November 12th 2008
I have followers! To all your guys who are following and the ones who posted comments, thank you thank you thank you. I was moaning to my bro-in-law Gaz (or Saltydawg) the other night about how no-one is reading my blog and he said he'd poke me (is that the right term) on his blog and here you all are. Think one of the problems is that haven't actually told anyone I'm doing this, always going to be a problem if you want people to read it!
Anyway, Dougnut-ella comes from Donatella because my awful neighbour in Mandelieu is a poor man's version of Ms Versace, but with bad surgery and long bleached blonde hair which would look great if she was 25 but not so good on a woman knocking on the door of 60. Spent the weekend there and she was nowhere to be seen but I'm sure I haven't heard the last of her yet.
One of my journo friends in the UK emailed me to say how she is really into dressing up and wearing make up at the moment. Since I arrived here five months ago, I've probably worn high heels twice (given that I have a collection to rival Imelda Marcos, that's not good value for money) and have given up on the little make up I used to wear altogether. The heels don't work on a drive that resembles a black run, and living in a rural village in the hills of France, you look dressed up in jeans and a T shirt. It's quite liberating but I sometimes miss going off to an interview dolled up in my latest purchases.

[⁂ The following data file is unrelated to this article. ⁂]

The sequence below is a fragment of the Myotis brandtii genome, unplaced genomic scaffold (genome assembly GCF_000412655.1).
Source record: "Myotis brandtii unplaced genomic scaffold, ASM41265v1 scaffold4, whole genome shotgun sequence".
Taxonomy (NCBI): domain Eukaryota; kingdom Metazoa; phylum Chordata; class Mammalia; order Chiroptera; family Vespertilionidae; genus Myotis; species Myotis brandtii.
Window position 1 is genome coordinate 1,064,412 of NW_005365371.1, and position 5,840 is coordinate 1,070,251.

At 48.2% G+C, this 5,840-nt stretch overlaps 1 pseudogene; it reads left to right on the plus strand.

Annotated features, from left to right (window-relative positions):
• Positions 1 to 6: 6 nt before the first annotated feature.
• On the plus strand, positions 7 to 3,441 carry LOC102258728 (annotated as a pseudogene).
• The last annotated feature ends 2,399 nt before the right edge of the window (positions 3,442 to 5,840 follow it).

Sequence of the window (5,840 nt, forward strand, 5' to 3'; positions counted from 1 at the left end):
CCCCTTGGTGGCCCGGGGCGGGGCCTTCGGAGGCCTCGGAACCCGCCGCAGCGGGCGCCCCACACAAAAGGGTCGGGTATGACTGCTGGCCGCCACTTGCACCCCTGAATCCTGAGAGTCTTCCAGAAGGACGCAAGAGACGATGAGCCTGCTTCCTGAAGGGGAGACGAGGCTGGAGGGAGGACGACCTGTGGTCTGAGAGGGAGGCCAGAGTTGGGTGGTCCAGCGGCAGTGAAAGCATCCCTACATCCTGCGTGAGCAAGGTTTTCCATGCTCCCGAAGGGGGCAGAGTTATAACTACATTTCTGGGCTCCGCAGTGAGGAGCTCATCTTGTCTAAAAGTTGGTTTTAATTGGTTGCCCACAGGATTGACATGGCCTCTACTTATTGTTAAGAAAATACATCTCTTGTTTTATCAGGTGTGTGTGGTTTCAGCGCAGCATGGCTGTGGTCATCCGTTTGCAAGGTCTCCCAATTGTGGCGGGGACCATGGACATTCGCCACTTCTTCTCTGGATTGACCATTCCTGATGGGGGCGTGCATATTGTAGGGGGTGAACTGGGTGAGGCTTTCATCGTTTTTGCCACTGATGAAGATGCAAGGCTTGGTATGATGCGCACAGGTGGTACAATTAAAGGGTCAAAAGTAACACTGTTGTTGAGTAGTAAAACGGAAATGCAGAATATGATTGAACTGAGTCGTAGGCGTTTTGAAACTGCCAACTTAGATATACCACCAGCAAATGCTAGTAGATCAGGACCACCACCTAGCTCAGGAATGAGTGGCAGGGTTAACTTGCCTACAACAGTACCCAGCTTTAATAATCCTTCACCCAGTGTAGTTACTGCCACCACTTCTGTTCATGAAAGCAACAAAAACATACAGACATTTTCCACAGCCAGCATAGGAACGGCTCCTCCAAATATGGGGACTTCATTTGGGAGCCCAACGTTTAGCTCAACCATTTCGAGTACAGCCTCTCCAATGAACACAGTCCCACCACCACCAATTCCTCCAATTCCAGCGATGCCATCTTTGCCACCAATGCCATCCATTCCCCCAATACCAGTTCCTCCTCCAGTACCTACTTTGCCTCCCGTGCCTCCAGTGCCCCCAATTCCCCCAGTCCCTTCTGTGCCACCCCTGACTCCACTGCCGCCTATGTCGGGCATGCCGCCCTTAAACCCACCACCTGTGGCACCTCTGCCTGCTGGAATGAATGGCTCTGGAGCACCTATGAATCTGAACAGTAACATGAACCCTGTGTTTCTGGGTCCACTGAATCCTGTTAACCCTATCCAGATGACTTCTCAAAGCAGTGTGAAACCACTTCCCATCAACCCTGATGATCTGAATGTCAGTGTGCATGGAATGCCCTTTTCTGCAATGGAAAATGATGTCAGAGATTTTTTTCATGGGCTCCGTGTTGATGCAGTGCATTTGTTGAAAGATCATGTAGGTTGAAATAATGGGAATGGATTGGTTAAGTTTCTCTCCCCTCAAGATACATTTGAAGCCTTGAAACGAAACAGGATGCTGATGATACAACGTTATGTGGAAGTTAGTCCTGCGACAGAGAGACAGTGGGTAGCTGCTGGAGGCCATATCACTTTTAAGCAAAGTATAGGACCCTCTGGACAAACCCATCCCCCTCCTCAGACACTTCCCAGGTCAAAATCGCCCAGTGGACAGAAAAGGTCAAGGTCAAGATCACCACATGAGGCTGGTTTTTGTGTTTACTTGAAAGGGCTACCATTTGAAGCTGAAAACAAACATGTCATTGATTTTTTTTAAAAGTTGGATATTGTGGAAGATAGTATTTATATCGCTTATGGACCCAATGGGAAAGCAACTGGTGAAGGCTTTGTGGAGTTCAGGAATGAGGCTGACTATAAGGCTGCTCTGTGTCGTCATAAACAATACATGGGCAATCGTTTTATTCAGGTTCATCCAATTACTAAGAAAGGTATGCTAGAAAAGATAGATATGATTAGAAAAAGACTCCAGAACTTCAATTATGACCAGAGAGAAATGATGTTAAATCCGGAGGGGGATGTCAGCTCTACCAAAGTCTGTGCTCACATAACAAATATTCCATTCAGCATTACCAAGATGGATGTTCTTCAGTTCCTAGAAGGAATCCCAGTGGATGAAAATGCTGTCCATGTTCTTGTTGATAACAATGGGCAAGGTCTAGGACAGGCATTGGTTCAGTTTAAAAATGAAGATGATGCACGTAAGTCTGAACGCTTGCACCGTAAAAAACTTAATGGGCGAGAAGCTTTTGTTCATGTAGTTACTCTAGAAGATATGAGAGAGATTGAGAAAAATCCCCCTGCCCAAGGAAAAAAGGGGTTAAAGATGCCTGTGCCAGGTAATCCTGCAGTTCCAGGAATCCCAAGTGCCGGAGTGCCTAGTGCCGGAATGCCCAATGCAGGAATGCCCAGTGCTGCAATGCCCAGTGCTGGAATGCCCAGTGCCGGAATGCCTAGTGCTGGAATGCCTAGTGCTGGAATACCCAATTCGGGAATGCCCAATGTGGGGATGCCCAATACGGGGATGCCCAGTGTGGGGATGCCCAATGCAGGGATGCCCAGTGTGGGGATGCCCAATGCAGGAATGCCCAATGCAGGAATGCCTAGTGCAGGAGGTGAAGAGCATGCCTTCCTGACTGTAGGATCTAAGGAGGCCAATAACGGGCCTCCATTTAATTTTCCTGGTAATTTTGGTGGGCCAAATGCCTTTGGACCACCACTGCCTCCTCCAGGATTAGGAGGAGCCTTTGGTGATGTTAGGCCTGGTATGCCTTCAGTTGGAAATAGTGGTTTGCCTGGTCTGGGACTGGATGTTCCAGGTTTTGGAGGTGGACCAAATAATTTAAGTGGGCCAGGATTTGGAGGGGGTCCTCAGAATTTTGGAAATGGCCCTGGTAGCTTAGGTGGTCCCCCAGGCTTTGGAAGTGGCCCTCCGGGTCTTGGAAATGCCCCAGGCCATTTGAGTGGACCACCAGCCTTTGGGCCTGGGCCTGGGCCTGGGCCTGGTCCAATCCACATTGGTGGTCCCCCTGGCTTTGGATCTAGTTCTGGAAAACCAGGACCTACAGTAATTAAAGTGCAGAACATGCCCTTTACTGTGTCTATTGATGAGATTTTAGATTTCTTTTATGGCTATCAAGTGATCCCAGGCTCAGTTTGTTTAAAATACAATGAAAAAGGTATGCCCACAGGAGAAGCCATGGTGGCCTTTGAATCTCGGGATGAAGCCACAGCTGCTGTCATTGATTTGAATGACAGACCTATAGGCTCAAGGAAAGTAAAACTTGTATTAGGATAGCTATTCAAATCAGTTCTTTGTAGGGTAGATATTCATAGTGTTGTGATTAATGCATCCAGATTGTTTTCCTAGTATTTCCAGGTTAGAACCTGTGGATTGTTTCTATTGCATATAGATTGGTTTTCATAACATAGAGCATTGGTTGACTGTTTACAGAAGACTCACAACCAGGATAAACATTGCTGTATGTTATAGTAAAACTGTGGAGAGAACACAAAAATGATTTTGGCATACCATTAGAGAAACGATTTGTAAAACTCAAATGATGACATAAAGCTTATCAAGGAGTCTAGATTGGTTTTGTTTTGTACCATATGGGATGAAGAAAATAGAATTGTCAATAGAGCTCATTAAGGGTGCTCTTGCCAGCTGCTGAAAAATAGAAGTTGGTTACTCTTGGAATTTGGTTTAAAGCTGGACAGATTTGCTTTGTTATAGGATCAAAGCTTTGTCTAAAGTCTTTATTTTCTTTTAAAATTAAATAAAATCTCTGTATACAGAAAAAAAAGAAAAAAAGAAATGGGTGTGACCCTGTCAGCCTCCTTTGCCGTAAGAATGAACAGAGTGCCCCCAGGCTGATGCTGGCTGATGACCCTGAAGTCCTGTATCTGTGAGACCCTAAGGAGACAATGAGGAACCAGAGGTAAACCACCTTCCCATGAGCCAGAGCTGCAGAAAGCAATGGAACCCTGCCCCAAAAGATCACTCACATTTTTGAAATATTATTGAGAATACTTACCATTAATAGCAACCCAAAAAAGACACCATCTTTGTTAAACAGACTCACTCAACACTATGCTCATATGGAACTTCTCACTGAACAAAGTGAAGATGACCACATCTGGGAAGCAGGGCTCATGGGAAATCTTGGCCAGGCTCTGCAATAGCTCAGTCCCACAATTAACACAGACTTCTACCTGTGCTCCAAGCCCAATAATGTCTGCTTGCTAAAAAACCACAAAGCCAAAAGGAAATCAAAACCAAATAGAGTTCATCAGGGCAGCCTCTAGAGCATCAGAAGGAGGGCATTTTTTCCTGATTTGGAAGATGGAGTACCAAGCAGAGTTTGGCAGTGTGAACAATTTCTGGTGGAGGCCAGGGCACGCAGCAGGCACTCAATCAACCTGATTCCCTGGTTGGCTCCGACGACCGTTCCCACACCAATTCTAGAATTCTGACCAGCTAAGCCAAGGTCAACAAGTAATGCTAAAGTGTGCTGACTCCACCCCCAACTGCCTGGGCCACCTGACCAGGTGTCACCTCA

Took the girls to the Armistice Day Parade in the village yesterday. It was very humbling, old men and women from the village wearing their medals, barely able to shuffle aong but standing proud of their contribution to the freedom we all take for granted. All the children carried red white and blue balloons to the cemetery, which sits on a cliff edge overlooking the valley. A saxophonist played, everyone sang the French national anthem The Marseillaise and then the Mayor read out the names of all those who died in the First and Second World Wars. He must have read out 30 names, just from our tiny village. The balloons were released, carrying messages of peace from the children and I'm not ashamed to admit I had a huge lump in my throat.
This afternoon, we are picking olives in the garden. We have eight trees and my Italian neighbour Rosine (who is the pole opposite of the other heathen) has told me they are ready and not to leave it too late. Apparently I need a net to catch them all when we shake the trees and a bonbonniere to soak them in water and salt before they can be eaten. There is a local mill where you can swap your olives for the equivalent amount of locally produced olive oil, which sounds like a great idea as we will never get through them all ourselves.